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September 2004
Dead Beet
Pocket Watch - Gregory is a clock mender
Pocket Watch - Gregory is a clock mender

Dead Beet
By Andrea Lechner

Burton Taylor Theatre

29 September - 2 October 2004

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The Burton Taylor
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Tim Bearder

Until 4 0'clock yesterday I knew nothing about Dead Beet, then I went on Radio Oxford and mentioned I was going.

"Oh fantastic," enthused the presenter. "That's the play with Ellen Bassani in the lead role. We had her on yesterday. Did you know she's been almost blind since birth?"

"Oh blimey" I thought. What if it's bad! What will I write?

So here I am, the day after the night before… Brace yourself I'm a well publicised git.

Although Ellen had walked into the wall a couple of times and talked to the wrong end of the telephone it wasn't spoiling things. What made me shudder at the prospect of a second half was the script.

Poor old Gregory, is a diabetic trying to learn Braille from Sian (Ellen) before he goes blind. He has diabetes, he's impotent and he also seems to suffer from a weird type of autism making him completely socially retarded.

This means that the moment the hint of a "love thing" starts bouncing between them you want it to stop. Was I missing the subtle dark humour? I don't think so, by the interval I wouldn't have given two hoots if they'd both married a tea pot and gone to live in Peru.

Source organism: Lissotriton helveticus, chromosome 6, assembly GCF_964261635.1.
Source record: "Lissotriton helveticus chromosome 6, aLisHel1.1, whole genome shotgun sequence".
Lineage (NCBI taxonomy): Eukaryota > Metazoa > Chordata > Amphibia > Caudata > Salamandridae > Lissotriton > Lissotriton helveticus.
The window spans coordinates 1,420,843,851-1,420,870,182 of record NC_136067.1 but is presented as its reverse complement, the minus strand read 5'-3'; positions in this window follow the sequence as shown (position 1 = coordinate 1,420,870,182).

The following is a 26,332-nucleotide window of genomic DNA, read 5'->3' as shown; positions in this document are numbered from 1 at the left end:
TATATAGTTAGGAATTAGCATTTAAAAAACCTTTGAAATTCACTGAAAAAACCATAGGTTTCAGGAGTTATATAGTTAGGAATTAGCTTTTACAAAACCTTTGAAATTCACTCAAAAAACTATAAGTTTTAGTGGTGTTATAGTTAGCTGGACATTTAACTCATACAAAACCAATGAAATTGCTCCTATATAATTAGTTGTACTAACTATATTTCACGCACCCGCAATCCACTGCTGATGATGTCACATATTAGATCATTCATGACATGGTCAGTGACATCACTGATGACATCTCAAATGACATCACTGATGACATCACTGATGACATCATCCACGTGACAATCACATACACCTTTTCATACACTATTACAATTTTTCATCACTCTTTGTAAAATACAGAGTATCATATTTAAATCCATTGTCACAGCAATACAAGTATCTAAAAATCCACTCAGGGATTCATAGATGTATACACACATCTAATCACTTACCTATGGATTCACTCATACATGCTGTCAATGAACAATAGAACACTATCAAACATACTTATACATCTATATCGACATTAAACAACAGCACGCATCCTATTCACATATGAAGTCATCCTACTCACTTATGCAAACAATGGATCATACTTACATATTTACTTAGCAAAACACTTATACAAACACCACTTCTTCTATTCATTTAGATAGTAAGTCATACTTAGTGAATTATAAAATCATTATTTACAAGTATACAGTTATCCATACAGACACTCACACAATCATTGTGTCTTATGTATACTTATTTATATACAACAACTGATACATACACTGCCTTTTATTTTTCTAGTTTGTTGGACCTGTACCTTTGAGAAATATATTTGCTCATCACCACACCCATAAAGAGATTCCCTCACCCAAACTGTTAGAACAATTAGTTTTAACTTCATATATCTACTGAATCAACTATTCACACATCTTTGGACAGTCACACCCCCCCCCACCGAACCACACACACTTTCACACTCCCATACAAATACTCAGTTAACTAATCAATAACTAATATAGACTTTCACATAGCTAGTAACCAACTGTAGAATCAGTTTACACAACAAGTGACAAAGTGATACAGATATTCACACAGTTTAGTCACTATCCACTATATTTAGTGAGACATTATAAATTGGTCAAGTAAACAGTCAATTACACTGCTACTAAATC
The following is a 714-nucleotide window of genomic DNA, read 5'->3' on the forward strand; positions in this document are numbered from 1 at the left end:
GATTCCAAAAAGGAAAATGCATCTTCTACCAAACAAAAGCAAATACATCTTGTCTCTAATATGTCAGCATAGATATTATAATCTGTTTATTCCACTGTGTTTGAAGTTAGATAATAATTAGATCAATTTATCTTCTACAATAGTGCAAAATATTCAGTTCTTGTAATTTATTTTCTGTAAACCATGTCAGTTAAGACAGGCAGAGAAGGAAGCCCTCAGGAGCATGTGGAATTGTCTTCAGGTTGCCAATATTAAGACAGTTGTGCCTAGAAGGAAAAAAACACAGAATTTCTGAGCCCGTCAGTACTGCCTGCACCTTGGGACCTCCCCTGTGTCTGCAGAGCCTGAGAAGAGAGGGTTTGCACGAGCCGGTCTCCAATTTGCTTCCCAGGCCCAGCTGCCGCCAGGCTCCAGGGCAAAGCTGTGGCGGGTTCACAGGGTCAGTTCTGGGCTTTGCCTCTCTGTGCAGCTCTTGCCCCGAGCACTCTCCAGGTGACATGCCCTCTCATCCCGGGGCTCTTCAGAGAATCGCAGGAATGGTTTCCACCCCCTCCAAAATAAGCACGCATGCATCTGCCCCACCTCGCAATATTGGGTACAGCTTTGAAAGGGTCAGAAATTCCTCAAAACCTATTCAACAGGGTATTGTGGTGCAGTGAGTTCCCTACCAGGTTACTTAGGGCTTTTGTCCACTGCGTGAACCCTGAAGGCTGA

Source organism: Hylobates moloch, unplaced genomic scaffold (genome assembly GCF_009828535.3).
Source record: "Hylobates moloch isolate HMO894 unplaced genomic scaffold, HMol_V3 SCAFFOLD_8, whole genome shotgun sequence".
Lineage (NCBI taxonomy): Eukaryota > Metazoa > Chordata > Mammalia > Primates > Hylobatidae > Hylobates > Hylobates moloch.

It wasn't just the script. Why the tortuous quantity of scene changes? And if you're going to make nine million scene changes don't make them each a minute long! Assuming there were twenty scene changes that's twenty minutes we sat in the dark, left to talk about where to eat afterwards. This could have been used as a poignant theatrical device to evoke the sensation of blindness, but it wasn't.

I feel bad now, especially as it was Ellen's acting debut. But even though what she did was in many ways incredible it's probably a good idea if everyone responsible for this play sits down and has a long hard think about what they've done.

Right I'm off to do penance in a Christian monastery.

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